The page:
Another ancestor of the present Hill-Trevor family was Captain Lord Arthur Hill, 2nd son of Arthur, Marquis of Downshire, who was later Lord Sandys. He was an extra ADC to the Duke at Waterloo
What about the Brynkinalt itself? The hall is a Grade II (star) listed building. The main and central section of the house was the part completed by Sir Edward Trevor in 1612. The three-storey building was constructed from brick, cut on site. The Great hall in the central part of the house was originally an open courtyard, into which coaches entered by an arch where the present staircase is situated. Those parts of the house adjacent to the archway were used as bakery, stables and an ale-house.
In 1808, Charlotte, Viscount Dungannon extensively remodelled the house and her tastes were reflected in the grounds and parklands. The garden is a picturesque landscape, sporting Gothic features and an unusual tunnel, which leads to the kitchen garden. The 3rd and 4th Barons worked hard to retain the family property and removed much of the Victorian features previously added, in particular the plaster rendering, so restoring the fine original brickwork.
The hall contains several items of interest, concerning the life and career of the 1st Duke.
In 1967, Charles Edwin Trevor, 4th Baron, married Susan Bence, daughter of a well-qualified and decorated doctor. They had two sons, Marke Charles, the current 5th Baron Trevor, and Iain, married to Kate and now named Hill-Trevor. Today, this magnificent hall and estates are well run by this couple and offer diverse commercial and recreational opportunities. There are rural offices in the Brynkinalt Business Centre, also industrial units and residential cottages. The grounds offer facilities for shooting, farming and woodland trade. The hall provides an excellent setting and location for corporate and private functions.
This is a little-known but precious structural jewel in the saga of the 1st great Duke. Other houses and premises are Stratfield Saye, Apsley House (‘No;1, London’) and Walmer Castle – all to be the subjects or future articles.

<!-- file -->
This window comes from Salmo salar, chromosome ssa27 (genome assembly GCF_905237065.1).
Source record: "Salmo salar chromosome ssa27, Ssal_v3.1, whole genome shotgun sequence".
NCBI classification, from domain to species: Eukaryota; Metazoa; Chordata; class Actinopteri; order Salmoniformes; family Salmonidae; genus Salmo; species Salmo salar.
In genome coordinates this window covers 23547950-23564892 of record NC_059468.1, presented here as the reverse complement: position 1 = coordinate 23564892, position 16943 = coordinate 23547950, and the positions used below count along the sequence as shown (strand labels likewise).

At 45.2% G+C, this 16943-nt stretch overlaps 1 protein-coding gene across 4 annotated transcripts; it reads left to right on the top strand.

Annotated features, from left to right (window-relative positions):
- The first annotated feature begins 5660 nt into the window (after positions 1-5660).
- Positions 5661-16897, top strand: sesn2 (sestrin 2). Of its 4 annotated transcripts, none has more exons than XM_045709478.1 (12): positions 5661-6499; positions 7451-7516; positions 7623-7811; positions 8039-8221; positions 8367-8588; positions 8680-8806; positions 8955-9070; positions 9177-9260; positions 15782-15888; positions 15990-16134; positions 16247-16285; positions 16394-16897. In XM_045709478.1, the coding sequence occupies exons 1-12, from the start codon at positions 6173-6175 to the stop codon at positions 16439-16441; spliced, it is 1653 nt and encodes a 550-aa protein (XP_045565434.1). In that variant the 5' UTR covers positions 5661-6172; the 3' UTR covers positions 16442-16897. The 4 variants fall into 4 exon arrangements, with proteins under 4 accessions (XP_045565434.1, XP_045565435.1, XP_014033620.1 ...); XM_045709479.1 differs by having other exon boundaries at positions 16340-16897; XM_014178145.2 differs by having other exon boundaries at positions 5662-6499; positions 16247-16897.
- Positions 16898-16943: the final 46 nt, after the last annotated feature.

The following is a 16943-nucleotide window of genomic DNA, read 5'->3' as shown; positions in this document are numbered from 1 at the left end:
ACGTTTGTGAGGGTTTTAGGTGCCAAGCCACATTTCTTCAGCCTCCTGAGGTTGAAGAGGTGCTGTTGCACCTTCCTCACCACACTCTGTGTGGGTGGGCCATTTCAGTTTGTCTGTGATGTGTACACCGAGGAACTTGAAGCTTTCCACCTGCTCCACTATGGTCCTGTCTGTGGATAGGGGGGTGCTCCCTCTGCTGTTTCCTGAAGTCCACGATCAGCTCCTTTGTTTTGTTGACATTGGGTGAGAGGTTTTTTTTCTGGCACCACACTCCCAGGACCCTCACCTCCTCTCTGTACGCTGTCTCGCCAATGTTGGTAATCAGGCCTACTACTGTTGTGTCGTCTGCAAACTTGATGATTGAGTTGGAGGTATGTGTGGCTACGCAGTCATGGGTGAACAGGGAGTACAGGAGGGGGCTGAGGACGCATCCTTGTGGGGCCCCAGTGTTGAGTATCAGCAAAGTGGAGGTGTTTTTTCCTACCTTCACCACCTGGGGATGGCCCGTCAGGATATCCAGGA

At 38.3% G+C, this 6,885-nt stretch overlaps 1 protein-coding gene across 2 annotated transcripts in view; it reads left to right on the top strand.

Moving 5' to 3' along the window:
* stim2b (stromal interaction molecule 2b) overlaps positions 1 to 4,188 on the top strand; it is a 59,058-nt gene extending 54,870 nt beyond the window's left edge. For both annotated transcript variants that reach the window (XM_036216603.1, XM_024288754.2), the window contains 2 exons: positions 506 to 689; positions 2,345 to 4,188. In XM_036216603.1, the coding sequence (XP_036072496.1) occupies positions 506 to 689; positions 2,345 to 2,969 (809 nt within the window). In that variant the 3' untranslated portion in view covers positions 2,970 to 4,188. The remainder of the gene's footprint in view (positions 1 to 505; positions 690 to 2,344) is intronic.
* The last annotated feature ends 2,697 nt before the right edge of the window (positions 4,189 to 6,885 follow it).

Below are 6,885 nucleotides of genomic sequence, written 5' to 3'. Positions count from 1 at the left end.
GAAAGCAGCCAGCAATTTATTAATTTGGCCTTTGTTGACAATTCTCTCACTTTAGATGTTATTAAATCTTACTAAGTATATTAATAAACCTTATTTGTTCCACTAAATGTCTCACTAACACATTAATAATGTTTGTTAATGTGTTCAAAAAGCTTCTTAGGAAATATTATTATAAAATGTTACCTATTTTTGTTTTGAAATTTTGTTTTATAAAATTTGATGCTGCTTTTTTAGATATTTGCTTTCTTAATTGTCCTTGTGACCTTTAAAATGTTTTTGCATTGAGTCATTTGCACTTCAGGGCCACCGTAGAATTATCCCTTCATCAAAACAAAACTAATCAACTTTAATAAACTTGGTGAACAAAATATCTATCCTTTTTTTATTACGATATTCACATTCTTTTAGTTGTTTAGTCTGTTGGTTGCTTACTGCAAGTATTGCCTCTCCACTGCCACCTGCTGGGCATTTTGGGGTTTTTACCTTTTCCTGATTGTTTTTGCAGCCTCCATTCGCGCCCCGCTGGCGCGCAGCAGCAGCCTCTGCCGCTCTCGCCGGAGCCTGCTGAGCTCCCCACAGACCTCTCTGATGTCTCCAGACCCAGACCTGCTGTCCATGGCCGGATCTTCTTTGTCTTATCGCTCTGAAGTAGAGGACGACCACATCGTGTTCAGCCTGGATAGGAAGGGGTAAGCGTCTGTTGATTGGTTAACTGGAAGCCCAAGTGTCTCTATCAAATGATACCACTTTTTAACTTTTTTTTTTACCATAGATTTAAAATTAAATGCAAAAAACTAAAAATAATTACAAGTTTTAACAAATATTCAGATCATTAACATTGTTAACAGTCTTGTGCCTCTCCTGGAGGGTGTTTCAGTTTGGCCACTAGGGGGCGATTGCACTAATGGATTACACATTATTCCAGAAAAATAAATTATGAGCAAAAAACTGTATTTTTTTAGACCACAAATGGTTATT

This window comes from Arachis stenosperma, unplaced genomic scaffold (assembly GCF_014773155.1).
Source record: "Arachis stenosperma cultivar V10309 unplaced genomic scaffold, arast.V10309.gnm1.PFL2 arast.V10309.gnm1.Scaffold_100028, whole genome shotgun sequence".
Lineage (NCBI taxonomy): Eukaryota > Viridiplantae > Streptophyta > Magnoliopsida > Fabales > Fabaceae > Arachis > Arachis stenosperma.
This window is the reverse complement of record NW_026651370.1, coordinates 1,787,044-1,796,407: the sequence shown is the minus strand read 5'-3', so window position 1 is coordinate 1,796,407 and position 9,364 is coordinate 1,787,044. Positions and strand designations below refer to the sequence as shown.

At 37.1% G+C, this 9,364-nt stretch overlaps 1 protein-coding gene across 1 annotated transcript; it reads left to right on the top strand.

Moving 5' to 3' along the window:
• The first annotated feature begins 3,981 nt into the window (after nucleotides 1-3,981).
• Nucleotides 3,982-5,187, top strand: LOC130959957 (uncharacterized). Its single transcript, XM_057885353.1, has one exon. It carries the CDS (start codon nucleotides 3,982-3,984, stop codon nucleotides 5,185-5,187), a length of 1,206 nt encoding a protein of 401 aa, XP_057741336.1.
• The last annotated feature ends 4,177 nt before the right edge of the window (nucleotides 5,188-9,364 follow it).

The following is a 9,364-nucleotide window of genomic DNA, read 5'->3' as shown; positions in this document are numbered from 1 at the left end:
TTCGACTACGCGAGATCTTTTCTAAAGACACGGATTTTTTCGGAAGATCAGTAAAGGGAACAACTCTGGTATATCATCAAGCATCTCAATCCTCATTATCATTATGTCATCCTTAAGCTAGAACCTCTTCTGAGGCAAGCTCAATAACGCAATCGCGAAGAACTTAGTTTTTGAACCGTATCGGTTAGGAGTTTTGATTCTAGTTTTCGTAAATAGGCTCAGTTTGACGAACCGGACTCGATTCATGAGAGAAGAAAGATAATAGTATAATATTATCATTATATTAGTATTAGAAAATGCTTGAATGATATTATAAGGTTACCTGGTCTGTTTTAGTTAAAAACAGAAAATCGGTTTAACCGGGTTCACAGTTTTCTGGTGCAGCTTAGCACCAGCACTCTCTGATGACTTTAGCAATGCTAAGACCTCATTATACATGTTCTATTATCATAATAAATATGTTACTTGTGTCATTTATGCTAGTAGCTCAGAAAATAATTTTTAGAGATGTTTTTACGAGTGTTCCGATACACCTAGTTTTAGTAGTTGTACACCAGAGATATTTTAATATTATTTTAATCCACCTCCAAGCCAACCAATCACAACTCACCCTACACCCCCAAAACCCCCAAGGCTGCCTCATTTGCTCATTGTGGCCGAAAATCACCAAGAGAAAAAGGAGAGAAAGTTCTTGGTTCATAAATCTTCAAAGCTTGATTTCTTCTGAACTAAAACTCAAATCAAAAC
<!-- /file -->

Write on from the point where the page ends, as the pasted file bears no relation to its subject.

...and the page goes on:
I would like to acknowledge the help and guidance of Kate and Iain Hill-Trevor in the preparation of this article – also the support of Plas Newydd in Llangollen
- The Trevors are direct descendants of a union (942) between Tudur Trevor, King of Gloucester and Angharad, daughter of Howel Dda, King of Wales. Both Tudur and Angharad could trace their pedigrees back to the Emperor Maximus, King Vortigen and Llewellyn, Prince of Wales. Prior to living at the site of Brynkinalt (where the family have lived since 924), they occupied Whittington Castle. Being the Head of the Tribes of March, from there they governed large tracts of land between the Rivers Wye and Severn.
Sir Edward Trevor completed the present house in 1612 and the family remained loyal to the Crown throughout the Civil War. Sir Edward’s son, Marke, was created 1st Viscount Dungannon by Charles II, for wounding Oliver Cromwell at the Battle of Marston Moor in 1644. On the death of Marke’s son and then his grandson (the 2nd and 3rd Viscount Dungannon, respectively), the title died out. The house and estates meanwhile passed to Sir John Trevor, Kt, PC, grandson of Sir Edward Trevor, in 1706. Sir John’s son – another John Trevor, became a judge, was elected Speaker of the House of Commons, Master of the Rolls, Lord Commissioner of the Great Seal and a Privy Councillor through the reigns of James II, William and Mary and Queen Anne. As once pointed out by George Tonypandy, there have only been two Welsh Speakers in the House in six hundred years. Sir John Trevor had been the first.
When the latter Sir John died in 1717, the property passed to his two sons successively. When the last of these died in 1762, Brynkinalt and its estates were inherited by the second son of Anne Trevor. Anne was Sir John’s sole surviving child. Anne had married twice, her first union being to Michael Hill MP. From this marriage came two sons, the second of which, was Arthur Hill, created 1st Viscount Dungannon – but of the second creation. His son (Arthur) died before his father, so did not inherit the title, estates and property. Thus Brynkinalt then passed to his son, yet another Arthur, grandson of the 1st Viscount, who in turn, became the 2nd Viscount of the 2nd creation. Arthur, the 2nd Viscount had married Charlotte (whose godmother was Queen Charlotte, wife of George III), who was instrumental in transforming the Jacobean House into its present design.